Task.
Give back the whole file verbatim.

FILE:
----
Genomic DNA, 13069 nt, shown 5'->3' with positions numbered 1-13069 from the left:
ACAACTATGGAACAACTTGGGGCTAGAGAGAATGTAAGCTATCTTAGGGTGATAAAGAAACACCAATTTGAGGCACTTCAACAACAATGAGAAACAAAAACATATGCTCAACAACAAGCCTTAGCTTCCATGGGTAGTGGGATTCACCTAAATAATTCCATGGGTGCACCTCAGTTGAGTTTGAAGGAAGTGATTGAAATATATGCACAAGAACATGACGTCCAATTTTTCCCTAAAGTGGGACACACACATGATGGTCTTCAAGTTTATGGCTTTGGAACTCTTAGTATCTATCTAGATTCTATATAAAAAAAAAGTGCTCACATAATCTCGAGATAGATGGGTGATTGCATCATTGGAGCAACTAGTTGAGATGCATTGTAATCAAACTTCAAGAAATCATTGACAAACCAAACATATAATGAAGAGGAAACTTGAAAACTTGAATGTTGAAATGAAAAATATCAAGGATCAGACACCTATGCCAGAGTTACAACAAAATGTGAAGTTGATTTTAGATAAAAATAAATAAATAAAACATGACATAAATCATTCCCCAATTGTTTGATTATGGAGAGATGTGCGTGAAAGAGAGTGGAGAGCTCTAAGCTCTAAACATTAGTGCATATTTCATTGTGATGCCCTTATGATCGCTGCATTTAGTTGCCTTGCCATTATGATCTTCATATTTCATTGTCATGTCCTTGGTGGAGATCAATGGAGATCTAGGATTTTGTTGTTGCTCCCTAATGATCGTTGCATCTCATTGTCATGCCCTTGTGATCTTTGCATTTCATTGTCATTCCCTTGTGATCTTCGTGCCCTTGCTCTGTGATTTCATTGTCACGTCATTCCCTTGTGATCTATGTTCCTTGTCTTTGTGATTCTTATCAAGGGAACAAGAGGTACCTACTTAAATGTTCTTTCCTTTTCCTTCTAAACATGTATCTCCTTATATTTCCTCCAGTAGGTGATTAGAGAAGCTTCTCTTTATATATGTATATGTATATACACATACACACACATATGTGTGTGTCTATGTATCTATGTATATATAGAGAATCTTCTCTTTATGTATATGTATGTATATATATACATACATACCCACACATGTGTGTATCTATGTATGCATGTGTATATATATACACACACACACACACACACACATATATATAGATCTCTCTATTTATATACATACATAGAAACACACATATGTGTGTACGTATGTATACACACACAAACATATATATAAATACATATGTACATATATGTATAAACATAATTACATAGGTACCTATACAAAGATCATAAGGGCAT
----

Genomic DNA, 13069 nt, shown 5'->3' with positions numbered 1-13069 from the left:
ACAACTATGGAACAACTTGGGGCTAGAGAGAATGTAAGCTATCTTAGGGTGATAAAGAAACACCAATTTGAGGCACTTCAACAACAATGAGAAACAAAAACATATGCTCAACAACAAGCCTTAGCTTCCATGGGTAGTGGGATTCACCTAAATAATTCCATGGGTGCACCTCAGTTGAGTTTGAAGGAAGTGATTGAAATATATGCACAAGAACATGACGTCCAATTTTTCCCTAAAGTGGGACACACACATGATGGTCTTCAAGTTTATGGCTTTGGAACTCTTAGTATCTATCTAGATTCTATATAAAAAAAAAGTGCTCACATAATCTCGAGATAGATGGGTGATTGCATCATTGGAGCAACTAGTTGAGATGCATTGTAATCAAACTTCAAGAAATCATTGACAAACCAAACATATAATGAAGAGGAAACTTGAAAACTTGAATGTTGAAATGAAAAATATCAAGGATCAGACACCTATGCCAGAGTTACAACAAAATGTGAAGTTGATTTTAGATAAAAATAAATAAATAAAACATGACATAAATCATTCCCCAATTGTTTGATTATGGAGAGATGTGCGTGAAAGAGAGTGGAGAGCTCTAAGCTCTAAACATTAGTGCATATTTCATTGTGATGCCCTTATGATCGCTGCATTTAGTTGCCTTGCCATTATGATCTTCATATTTCATTGTCATGTCCTTGGTGGAGATCAATGGAGATCTAGGATTTTGTTGTTGCTCCCTAATGATCGTTGCATCTCATTGTCATGCCCTTGTGATCTTTGCATTTCATTGTCATTCCCTTGTGATCTTCGTGCCCTTGCTCTGTGATTTCATTGTCACGTCATTCCCTTGTGATCTATGTTCCTTGTCTTTGTGATTCTTATCAAGGGAACAAGAGGTACCTACTTAAATGTTCTTTCCTTTTCCTTCTAAACATGTATCTCCTTATATTTCCTCCAGTAGGTGATTAGAGAAGCTTCTCTTTATATATGTATATGTATATACACATACACACACATATGTGTGTGTCTATGTATCTATGTATATATAGAGAATCTTCTCTTTATGTATATGTATGTATATATATACATACATACCCACACATGTGTGTATCTATGTATGCATGTGTATATATATACACACACACACACACACACACATATATATAGATCTCTCTATTTATATACATACATAGAAACACACATATGTGTGTACGTATGTATACACACACAAACATATATATAAATACATATGTACATATATGTATAAACATAATTACATAGGTACCTATACAAAGATCATAAGGGCAT